Driving the streets of northwest Denver, Jessica Dominguez sees the new and the old.
There are the physical changes: the angular, plywood forms of new homes under construction, the Victorian houses splashed in a new coat of bright purple.
And then there’s the invisible side: She parks in Sunnyside in front of her first house, near the tree she planted with her father. She’d never be able to afford it today on a teacher’s salary, and now she sees her colleagues in education forced out of the area.
“The neighborhood is prospering economically. Buildings are going up. But inside the classroom …,” says Dominguez, an elementary school teacher of 17 years, letting her sentence trail off. In one recent first-grade classroom, she said, two of 18 kids were homeless.
It has driven her to a new kind of engagement — one that’s happening throughout the neighborhood. She’s advocating for affordable housing and, recently, paying much closer attention to local politics. District 1 has one of the most contentious council races this year, a political scramble with seven candidates on the ballot.
To some, Northwest Denver is an urbanist success — new buildings densely clustered tightly near shops not far from downtown. To others, it’s a failure of design with its notorious “slot homes.” And beneath it all there’s the erosion of the community that stayed here through decades of disinvestment.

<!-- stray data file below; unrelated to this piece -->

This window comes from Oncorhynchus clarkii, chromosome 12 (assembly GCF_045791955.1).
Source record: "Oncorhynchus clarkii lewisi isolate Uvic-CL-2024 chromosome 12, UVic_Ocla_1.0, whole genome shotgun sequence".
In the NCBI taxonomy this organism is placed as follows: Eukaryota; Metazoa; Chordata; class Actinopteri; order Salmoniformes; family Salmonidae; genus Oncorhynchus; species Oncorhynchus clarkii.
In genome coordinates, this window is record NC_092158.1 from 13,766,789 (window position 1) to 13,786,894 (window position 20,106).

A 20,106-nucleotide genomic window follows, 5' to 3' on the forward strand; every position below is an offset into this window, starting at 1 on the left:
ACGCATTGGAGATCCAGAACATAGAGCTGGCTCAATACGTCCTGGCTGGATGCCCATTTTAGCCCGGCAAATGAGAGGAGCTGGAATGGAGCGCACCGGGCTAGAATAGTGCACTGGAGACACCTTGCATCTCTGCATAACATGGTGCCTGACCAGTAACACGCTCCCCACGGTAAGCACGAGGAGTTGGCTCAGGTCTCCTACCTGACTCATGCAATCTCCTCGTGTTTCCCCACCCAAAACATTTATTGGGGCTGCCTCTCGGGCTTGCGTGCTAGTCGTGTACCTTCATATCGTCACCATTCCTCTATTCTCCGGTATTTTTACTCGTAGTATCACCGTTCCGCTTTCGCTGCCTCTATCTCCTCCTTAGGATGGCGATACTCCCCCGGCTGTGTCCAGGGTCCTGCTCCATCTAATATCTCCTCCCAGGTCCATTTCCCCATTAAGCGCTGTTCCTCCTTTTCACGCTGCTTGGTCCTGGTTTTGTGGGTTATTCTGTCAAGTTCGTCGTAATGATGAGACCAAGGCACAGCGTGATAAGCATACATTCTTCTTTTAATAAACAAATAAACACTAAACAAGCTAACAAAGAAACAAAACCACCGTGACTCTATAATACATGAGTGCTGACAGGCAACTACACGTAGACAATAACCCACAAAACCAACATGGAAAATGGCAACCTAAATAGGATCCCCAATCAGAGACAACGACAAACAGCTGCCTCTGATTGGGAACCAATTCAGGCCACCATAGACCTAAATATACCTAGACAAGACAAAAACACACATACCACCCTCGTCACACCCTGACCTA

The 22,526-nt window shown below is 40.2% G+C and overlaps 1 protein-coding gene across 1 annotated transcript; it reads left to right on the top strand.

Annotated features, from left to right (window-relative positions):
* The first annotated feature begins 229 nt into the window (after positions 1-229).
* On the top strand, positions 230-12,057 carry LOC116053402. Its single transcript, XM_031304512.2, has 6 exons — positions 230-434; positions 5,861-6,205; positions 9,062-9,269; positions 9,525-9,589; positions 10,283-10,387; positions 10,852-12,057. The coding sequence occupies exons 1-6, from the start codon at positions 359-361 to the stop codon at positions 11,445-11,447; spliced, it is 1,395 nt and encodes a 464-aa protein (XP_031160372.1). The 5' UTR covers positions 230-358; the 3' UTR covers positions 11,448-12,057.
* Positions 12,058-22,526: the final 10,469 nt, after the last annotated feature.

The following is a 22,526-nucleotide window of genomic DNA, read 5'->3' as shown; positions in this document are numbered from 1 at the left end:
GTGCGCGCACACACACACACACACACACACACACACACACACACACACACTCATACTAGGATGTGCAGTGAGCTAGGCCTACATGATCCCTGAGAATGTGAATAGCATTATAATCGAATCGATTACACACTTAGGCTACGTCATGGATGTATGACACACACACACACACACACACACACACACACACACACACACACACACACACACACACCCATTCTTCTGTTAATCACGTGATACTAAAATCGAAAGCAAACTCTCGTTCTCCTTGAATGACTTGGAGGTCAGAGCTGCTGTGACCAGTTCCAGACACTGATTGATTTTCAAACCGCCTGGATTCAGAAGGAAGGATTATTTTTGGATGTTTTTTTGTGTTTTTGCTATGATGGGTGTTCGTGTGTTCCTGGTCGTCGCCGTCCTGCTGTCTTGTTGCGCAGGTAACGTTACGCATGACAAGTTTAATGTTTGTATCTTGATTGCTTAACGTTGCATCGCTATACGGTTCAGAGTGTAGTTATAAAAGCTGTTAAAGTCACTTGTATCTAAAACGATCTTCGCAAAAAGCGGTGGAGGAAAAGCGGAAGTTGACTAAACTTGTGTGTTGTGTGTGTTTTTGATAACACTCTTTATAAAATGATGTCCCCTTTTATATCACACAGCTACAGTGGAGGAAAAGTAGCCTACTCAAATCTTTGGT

The candidates — at least so far — have been dancing a careful routine, some flirting with or even embracing the benefits of construction, others promising to give residents more power. It’s the race that represents the future of Denver, and the results will be revealing.
This is the third election in a row that will bring a new council member to District 1. In 2015, incumbent Susan Shepherd lost to upstart Rafael Espinoza in a race dominated by questions about the pace and appearance of development.
“Nothing was being done to sort of temper the character of development,” Espinoza said recently. In four years bulldogging developers and city government, he won new requirements to keep neighbors informed about development, and he fought to contain “slot homes,” the style that lines up dense “sideways” residences on lots among older homes.
This year, though, Espinoza is skipping the election, saying he would be more effective as a citizen. He’s still involved in the race: His former aide, Amanda Sandoval, is the second-highest fundraiser, and he has strongly supported her.
Some of the city’s most intense redevelopment has hit District 1. For example, Jefferson Park and Sunnyside both have absorbed about 700 new residential units since 2015, resulting in whole blocks of residential redevelopment, according to a Denver Post analysis.
“In 2015, I feel like we were just starting to recover,” said Cole Huling, 35. “In the last few years, a lot of things have exploded.”
The new construction has “really divided the neighborhood,” said Kalle Anderson, an eight-year resident living near Sloan’s Lake. He and…